July 27, 2022 

Takeaways from the second-ever Commissioner’s Cup championship

Chicago and Las Vegas are primed for the postseason after in-season bout

CHICAGO — It may be the middle of the season, but the second-ever Commissioner’s Cup Championship had a playoff atmosphere.

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In front of 8,900 fans, the Chicago Sky and Las Vegas Aces battled throughout the night, which ended with the Aces taking home the $500,000 prize money, edging out the Sky 93-83. In addition, Chelsea Gray took home the Commissioner’s Cup MVP trophy, which may or may not have been bigger than the one her teammate Kelsey Plum received when she won All-Star game MVP.

The intensity throughout the Commissioner’s Cup game could be felt all the way to the 200 level at Wintrust Arena. Becky Hammon set the tone early on at the pregame press conference, where her laconic, fiery answers gave the media a glimpse of what was to come on the court. Both teams had been saying for weeks how important it was to win the game (and the prize money) and that this wasn’t a mere exhibition. The anticipation around the matchup and what could be a finals matchup this year came to fruition last night. Here are some takeaways from the Commissioner’s Cup game.

The WNBA did a good job reintroducing the Cup to fans

Last year, very few people understood the significance of the event when it was first rolled out. There were times when WNBA Twitter influencers and various media members would remind people when certain cup play games would commence in 2021. The general interest lagged because of how poorly the messaging was done around it.

This year, the league stepped up by making it easier to digest and understand throughout the season. The regular season schedule included the Commissioner’s Cup trophy icon next to each game that was a part of cup play. There was a section dedicated to explaining the format, what was at stake for the players and laying out what charities would benefit from each team potentially winning the championship. Fans who spoke with The Next yesterday seemed pleased with the upgrade in marketing.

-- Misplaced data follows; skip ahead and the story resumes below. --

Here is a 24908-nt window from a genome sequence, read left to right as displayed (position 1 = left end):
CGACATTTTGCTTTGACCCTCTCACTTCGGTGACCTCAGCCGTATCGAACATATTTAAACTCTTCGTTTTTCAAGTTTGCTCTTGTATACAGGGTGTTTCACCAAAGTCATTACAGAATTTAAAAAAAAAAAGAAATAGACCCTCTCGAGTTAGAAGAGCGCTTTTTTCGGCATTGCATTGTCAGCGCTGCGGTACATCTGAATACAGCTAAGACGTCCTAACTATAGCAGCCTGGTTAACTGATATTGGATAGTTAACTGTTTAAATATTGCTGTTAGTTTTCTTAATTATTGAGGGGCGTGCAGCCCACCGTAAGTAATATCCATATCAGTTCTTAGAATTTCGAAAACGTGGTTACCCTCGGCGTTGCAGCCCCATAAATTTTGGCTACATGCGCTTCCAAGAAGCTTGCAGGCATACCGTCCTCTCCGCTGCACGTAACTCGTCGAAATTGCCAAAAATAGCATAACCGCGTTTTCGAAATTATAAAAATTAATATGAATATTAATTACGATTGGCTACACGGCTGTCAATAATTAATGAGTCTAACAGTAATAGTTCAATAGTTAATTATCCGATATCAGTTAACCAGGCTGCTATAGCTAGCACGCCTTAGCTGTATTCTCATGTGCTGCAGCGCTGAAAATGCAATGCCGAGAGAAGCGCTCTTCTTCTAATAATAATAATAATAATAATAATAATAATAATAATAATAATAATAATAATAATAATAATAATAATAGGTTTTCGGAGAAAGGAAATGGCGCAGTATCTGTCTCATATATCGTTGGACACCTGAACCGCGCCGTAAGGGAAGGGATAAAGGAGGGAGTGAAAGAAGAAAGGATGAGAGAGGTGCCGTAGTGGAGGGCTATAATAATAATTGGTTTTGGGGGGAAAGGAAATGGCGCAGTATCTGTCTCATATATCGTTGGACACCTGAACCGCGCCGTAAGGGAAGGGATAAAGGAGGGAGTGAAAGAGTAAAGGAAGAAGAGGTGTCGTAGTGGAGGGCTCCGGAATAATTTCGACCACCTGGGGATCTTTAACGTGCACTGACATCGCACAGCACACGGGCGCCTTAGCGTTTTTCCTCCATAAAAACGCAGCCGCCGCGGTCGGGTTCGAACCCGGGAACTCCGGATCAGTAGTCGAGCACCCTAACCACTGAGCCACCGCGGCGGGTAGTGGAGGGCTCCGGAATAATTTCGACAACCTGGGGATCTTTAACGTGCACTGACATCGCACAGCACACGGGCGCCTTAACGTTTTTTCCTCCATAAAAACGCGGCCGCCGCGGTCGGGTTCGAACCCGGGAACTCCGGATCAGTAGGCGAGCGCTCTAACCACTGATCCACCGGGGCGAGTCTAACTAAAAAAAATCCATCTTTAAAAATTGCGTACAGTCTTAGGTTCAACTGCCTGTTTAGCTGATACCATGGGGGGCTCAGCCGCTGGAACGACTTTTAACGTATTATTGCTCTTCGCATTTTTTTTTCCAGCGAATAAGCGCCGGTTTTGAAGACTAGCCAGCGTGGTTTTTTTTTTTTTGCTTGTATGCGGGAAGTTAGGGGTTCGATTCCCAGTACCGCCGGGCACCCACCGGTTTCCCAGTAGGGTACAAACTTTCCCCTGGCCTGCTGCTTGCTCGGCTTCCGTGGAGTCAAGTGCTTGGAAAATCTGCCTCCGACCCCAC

“I actually followed along with it this year because it was laid out for us, unlike last year,” one spectator said. “I didn’t know there was money involved last year. I want them to get paid more than they do now and this was a fun game.”

This event will only get easier to understand as its familiarity among the fans increases yearly. The league did its job ensuring people had access to the resources they needed to fully enjoy the experience.

The Aces are built for the playoffs more than the regular season

This isn’t a shocking takeaway if you have followed the WNBA at all this season. With the playoffs around the corner though, the Aces’ identity playing their starters over 30 minutes per game was more pronounced last night. Outside of Dearica Hamby, who played just under 23 minutes, each starter was over 32 minutes again. This is a formula that is dangerous for a 36-game slate but is common practice once the playoffs come around — which are less than three weeks away.